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Restoring Forests to Restore Lives

In Africa, forests are considered sacred as they provide shelter and food for many people, plants and animals. WWF shares these sentiments, stating that forests are home to over 80% of terrestrial biodiversity. The majestic sub-montane, lowland and coastal forest landscapes in Tanga region, northern Tanzania are home to endemic animal and plant species – such as the rare Africa violet plant and black and white colobus monkeys – and provide a haven for the critically endangered Aders’ duiker (Cephalophus adersi). The landscape also serves as a wildlife corridor for elephants and other wild animals as they migrate between Kenya’s Tsavo and Tanzania’s Mkomazi National Parks.

Despite their immense value, forest landscapes are experiencing high degradation pressure from growing human populations in Tanzania. The demand for export crops, such as tea and coffee, has created job opportunities for many but on the other hand, resulted in mass forest clearing and ultimately altered the landscape’s ecology. Other human activities such as illegal logging and livestock grazing, artisanal mining and fires further exasperate the situation.
Forest Landscape Restoration (FLR) is a strategic and comprehensive process adopted by WWF to reestablish the harmony and balance of ecological functions of biodiversity in degraded forest landscapes – this includes wildlife, forests, rivers and people. Globally, WWF supports country pledges to bring 150 million hectares of the world’s deforested and degraded land into restoration by 2020, and 350 million hectares by 2030.
Here in Africa, WWF has demonstrated its commitment to halting and reversing this loss through the launch and implementation of its ambitious, multi-country FLR in Africa Initiative. Operating across nine countries (and hosted by WWF Tanzania), the initiative works to kickstart and support the restoration of 13.5 million hectares of degraded and deforested landscapes by 2027, as our contribution to AFR100 towards a sustainable, resilient future for all.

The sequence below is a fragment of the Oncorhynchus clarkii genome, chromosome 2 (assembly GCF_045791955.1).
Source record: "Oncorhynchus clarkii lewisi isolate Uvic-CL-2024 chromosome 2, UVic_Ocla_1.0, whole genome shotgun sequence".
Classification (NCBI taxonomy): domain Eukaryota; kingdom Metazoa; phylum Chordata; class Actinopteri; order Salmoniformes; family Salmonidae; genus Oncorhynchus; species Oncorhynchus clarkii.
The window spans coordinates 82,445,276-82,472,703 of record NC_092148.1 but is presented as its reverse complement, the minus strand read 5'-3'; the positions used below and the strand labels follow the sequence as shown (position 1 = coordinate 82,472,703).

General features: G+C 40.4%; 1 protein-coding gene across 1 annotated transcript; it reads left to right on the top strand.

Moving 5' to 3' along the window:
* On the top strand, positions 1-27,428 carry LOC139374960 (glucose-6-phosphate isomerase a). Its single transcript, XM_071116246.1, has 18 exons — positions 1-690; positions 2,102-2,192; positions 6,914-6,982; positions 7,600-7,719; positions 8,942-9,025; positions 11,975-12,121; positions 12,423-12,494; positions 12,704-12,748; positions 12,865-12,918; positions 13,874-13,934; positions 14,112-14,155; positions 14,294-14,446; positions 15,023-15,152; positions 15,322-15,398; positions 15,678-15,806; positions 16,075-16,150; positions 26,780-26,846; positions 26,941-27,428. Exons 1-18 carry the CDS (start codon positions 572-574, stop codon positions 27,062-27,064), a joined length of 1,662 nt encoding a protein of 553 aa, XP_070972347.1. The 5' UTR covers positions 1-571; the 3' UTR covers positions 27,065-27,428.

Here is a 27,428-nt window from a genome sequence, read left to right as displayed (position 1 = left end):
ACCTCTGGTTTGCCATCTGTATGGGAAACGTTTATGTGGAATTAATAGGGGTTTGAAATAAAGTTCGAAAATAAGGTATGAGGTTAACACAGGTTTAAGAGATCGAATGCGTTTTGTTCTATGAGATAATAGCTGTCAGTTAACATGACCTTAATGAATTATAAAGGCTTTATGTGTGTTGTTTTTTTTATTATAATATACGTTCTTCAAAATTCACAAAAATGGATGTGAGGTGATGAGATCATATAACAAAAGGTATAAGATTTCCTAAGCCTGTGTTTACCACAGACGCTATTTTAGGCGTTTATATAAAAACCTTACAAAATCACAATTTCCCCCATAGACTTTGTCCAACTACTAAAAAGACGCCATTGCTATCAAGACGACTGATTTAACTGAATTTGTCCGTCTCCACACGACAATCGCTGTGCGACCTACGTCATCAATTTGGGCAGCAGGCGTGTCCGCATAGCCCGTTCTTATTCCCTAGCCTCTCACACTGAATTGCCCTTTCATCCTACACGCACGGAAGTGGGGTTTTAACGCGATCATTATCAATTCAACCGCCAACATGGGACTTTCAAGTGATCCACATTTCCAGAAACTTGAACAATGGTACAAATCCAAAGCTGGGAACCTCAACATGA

WWF’s FLR in Africa Initiative therefore functions as a central, umbrella hub for diverse, targeted and bespoke FLR projects that work with partners, national governments, regional economic commissions, private and faith-based institutions and local communities to tackle issues of food security, increase climate change resilience and mitigation, and combat rural poverty.
An interdisciplinary approach to FLR is crucial as “FLR is enhanced when it is integrated with social and economic components” – Nuhu Salasala, Policy Advocacy Officer, WWF Tanzania.
This was echoed during community consultations in the inception phase of the WWF CH-funded East Usambara FLR Project. The consultation, conducted to determine environmental and social risks to FLR work, identified human-wildlife conflict (HWC) as a major threat to agriculture and driver of poverty in Mbuta village, Mkinga district, Tanga region. Village members explained how elephants trample and destroy their tomato and sisal farming activities as they venture into their village in search of food and water during dry seasons.
Mbuta village members also shed light on the impact of increased human-elephant conflict (HEC) in their village due to the changes in their corridors. They shared how the situation has now reached a critical stage as children are dropping out of school due to hunger. Other organizations, such as Save the Children, are active in the village and providing relief to the young children. However, more still needs to be done to improve human well-being and restore the deforested and degraded landscapes.
The people of Mbuta expressed their openness to adopting FLR activities in their village to increase forest cover and promote biodiversity. They also highlighted their need for assurance that their harvests, too, will be protected. They urged WWF to find solutions that “break the cycle” of increased elephant populations due to increased forest cover that negatively impacts their harvests.  
To begin to address these threats and mitigate the risks, the WWF CH-funded East Usambara FLR Project will compliment its FLR activities with awareness raising and capacity building to stakeholders in the region. The project will also promote sustainable, climate-smart agriculture and energy technologies. This directly ties into the FLR in Africa Initiative objectives to (1) develop and maintain enabling policy, governance and institutional frameworks, (2) promote finance and market mechanisms and (3) deliver AFR100 commitments on the ground, at scale.
Together, the FLR in Africa Initiative will work to restore forests and the precious lives that live in harmony in and within them.
Degraded Landscape at a water source